\ ō-ˈblēk How to pronounce oblique (audio) , ə-, -ˈblīk; military usually -ˈblīk How to pronounce oblique (audio) \

Definition of oblique

 (Entry 1 of 3)

1a : neither perpendicular nor parallel : inclined oblique lines
b : having the axis not perpendicular to the base an oblique cone
c : having no right angle an oblique triangle
2a : not straightforward : indirect In her speech she made only oblique references to the scandal. also : obscure … much of what there is to see is nuanced and oblique—a shadow of a shadow of a shadow. New Yorker
b : devious, underhanded … the open, above-board fury of his mind coagulated, thickened, and sunk to a dull, evil hatred, a wicked, oblique malevolence.— Frank Norris
3 : situated at an angle and having one end not inserted on bone oblique muscles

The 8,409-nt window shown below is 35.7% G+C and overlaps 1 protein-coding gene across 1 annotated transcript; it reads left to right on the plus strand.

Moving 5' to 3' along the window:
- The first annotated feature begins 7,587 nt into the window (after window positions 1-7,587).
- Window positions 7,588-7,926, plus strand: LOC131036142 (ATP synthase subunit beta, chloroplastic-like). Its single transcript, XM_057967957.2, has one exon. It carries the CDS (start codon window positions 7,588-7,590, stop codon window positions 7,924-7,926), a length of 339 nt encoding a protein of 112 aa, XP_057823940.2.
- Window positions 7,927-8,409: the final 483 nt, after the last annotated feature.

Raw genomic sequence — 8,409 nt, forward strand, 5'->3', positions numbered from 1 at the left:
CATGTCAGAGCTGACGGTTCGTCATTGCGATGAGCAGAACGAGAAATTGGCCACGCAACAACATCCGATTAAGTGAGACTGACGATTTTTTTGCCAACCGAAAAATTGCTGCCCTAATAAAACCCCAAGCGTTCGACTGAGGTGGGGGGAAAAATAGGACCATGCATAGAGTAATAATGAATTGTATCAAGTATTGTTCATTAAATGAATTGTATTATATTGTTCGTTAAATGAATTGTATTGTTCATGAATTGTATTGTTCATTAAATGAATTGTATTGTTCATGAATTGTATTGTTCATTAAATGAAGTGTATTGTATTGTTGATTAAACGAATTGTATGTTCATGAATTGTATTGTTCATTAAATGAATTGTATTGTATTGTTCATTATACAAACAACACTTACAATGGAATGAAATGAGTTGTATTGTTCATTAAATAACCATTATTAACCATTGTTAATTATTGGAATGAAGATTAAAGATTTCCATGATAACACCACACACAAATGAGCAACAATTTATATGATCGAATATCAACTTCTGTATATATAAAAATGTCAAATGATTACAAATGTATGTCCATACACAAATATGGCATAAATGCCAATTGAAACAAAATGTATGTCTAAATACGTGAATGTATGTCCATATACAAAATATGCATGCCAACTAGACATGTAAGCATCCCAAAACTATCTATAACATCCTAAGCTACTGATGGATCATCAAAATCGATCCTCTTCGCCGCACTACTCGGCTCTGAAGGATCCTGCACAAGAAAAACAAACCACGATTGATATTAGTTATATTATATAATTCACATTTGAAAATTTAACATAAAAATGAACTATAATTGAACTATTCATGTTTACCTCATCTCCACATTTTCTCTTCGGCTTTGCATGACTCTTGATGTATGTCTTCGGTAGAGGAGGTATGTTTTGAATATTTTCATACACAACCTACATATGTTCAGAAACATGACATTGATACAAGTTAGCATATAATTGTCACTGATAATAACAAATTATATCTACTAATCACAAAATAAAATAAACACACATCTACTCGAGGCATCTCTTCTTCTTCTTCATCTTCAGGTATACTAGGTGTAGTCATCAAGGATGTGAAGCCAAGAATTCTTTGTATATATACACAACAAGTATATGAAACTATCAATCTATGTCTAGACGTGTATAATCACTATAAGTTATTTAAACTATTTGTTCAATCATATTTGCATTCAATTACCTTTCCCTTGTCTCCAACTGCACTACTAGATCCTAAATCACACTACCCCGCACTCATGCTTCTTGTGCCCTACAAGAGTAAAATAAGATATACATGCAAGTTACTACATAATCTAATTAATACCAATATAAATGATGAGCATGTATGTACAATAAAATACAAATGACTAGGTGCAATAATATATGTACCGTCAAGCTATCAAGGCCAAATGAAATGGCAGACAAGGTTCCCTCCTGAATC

4 : taken from an airplane with the camera directed horizontally or diagonally downward an oblique photograph


\ ō-ˈblēk How to pronounce oblique (audio) , ə-, -ˈblīk; military usually -ˈblīk \

Definition of oblique (Entry 2 of 3)

1 : something (such as a line) that is oblique
2 or oblique muscle : any of several oblique muscles especially : any of the thin flat muscles forming the middle and outer layers of the lateral walls of the abdomen


\ ō-ˈblēk How to pronounce oblique (audio) , ə-, -ˈblīk; military usually -ˈblīk \

Definition of oblique (Entry 3 of 3)

: at a 45 degree angle To the right oblique, march!

Other Words from oblique


obliquely adverb
obliqueness noun

Examples of oblique in a Sentence